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Greenhouse gas program gains $13.3m from auction

September 30, 2008
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THE REGION
Massachusetts netted $13.3 million from a regional auction of allowances intended to help it and nine other states reduce carbon dioxide emissions by power plants, state officials said. The money will be used to fund energy efficiency programs. The state collective, known as the Regional Greenhouse Gas Initiative, hosted the auction Thursday. Power plants in the region are required to obtain an allowance for each ton of carbon dioxide they emit, or find ways to reduce such pollution, as part of an environmental program that caps carbon dioxide emissions. Fifty-nine bidders from the energy, financial, and environmental sectors vied for more than 12.5 million allowances, which ultimately sold for $3.07 apiece. More allowances will be auctioned in December, and on a quarterly basis thereafter. (Erin Ailworth)

MassHousing makes a record $466.4m in loans
MassHousing, the Commonwealth's housing bank, said it made a record $466.4 million in affordable home loans last year, topping the previous record of $425.2 million, set in 2007. The agency's executive director, Thomas Gleason, called the volume of new loans remarkable, especially given the "unprecedented turmoil in the mortgage industry." Last year, MassHousing, which makes low-interest loans to middle- and working-class people, said that $30.6 million in loans were refinancings of adjustable-rate or subprime loans. But most of the loans made last year, worth $428.6 million, were for first-time buyers. (Kimberly Blanton)

Restructuring will save up to $75m, Covidien says
Covidien Ltd., one of the state's largest life sciences companies, said it plans to restructure its operations to save $50 million to $75 million a year. The healthcare products company, based in Mansfield, declined to say how many jobs it will cut and where, but a spokesman said it plans to go forward with plans to add another building to its Mansfield campus, providing space for 50 additional employees. Covidien also said it named chief executive and president Richard J. Meelia to the additional position of chairman of the board, replacing Dennis H. Reilley. Reilley has been nonexecutive chairman since Covidien became an independent, publicly traded company in June 2007 after it split from parent Tyco International. Covidien has about 42,000 employees worldwide, including 2,000 in Massachusetts. (Todd Wallack)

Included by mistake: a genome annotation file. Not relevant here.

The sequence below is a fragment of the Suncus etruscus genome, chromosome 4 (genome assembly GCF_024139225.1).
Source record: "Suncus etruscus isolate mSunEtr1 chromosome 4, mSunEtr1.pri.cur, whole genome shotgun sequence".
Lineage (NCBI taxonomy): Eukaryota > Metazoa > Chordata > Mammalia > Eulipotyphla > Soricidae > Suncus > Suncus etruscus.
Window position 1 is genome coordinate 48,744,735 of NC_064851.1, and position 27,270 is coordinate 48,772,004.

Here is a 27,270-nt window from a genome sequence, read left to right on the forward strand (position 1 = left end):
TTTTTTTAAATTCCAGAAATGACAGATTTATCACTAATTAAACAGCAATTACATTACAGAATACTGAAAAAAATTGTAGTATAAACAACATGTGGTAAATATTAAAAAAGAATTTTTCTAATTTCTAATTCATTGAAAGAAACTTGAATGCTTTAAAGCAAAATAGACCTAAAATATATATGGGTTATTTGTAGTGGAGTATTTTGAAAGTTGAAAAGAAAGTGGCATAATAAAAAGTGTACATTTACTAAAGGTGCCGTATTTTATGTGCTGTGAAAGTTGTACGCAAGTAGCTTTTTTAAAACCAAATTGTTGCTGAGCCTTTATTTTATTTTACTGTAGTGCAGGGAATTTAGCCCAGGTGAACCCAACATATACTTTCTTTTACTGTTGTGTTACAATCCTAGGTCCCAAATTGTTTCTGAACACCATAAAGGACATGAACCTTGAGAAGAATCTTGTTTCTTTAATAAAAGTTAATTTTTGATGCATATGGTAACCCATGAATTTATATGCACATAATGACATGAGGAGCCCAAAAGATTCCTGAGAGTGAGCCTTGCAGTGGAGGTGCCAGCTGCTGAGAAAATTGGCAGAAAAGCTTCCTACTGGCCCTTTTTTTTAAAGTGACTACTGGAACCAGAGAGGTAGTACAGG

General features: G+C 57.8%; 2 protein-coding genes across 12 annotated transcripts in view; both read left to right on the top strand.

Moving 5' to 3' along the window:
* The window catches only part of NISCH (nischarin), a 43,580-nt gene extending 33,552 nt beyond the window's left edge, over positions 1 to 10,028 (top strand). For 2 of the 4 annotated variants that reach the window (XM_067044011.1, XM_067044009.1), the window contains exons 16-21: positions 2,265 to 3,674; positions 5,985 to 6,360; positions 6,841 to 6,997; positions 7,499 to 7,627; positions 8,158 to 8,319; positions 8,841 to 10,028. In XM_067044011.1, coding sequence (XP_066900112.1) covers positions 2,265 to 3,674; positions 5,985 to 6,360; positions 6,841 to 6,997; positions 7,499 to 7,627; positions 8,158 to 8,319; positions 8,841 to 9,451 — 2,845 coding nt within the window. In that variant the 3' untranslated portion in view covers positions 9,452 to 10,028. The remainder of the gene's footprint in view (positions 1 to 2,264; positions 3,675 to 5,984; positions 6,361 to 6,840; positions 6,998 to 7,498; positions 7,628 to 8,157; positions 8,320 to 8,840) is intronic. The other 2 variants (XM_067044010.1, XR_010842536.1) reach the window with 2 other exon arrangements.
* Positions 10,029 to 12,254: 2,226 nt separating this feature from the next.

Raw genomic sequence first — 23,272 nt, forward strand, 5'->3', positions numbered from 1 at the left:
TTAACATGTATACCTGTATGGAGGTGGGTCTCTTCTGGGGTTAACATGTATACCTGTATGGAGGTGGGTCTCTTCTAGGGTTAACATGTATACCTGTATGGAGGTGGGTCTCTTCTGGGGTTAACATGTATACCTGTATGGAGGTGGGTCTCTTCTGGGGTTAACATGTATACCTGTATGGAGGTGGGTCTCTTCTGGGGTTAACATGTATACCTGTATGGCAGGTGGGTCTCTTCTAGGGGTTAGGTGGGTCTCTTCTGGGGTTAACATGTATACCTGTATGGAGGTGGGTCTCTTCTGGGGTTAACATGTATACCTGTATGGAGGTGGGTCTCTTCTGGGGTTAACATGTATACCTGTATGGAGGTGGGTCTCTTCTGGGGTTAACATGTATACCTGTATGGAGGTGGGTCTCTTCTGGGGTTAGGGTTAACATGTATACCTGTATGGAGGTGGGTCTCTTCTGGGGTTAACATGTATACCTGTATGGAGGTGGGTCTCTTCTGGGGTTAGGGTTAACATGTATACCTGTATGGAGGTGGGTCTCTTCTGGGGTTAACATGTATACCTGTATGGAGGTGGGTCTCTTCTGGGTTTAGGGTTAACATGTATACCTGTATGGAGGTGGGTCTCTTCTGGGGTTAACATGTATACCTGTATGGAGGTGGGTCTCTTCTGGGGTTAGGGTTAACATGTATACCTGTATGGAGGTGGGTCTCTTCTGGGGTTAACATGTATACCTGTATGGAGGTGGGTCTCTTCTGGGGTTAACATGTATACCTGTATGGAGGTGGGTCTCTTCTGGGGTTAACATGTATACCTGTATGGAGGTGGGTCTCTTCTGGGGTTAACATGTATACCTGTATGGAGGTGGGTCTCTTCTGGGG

Expanded Terminal B at Logan set for unveiling
After two years and $33 million, Logan Airport's Terminal B concession expansion has been completed, said developer BAA Boston, which will hold an unveiling ceremony today. The renovation to the American Airlines portion of Terminal B added more than 25,000 square feet, with the addition of concessions including Sunglass Hut, Virgin Books, Legal C Bar, Todd English's Bonfire, Au Bon Pain, UFood Grill, and XpresSpa. (Nicole C. Wong)

Charles River Labs creates a new executive position
Wilmington-based Charles River Laboratories International Inc. said it has named Dr. Christophe Berthoux to the new position of executive vice president of global sales and marketing and chief commercial officer. Berthoux will lead the global realignment of Charles River's sales and marketing organization in the new role. (AP)

CMGI loss widens in quarter on $12m charge
CMGI Inc., a supply chain and inventory management software provider, said its fiscal fourth-quarter net loss increased sharply, hurt by a $12 million goodwill impairment charge related to its European operations. For the three months ended July 31, the company posted a loss of $22.7 million, or 48 cents per share, compared with a loss of $6.2 million, or 13 cents per share, in the same period a year earlier. For the full year, the Waltham company earned $11.1 million, or 23 cents per share, down from a profit of $49.4 million, or $1.01 per share. (AP)

THE NATION
6-year-old New York Sun is closed as cash runs out
The New York Sun is shutting down after running out of money, ending a six-year run in which the newspaper provided an alternative conservative voice in the city's crowded media market. Today's edition will be the paper's last, spokesman Michael Moi said. Editor Seth Lipsky had been scrambling to attract new investors for the paper, one that laid claim to a grand tradition by taking the name of the original New York Sun, a Pulitzer Prize-winning giant that was published for more than a century before disappearing in a merger in 1950. (AP)

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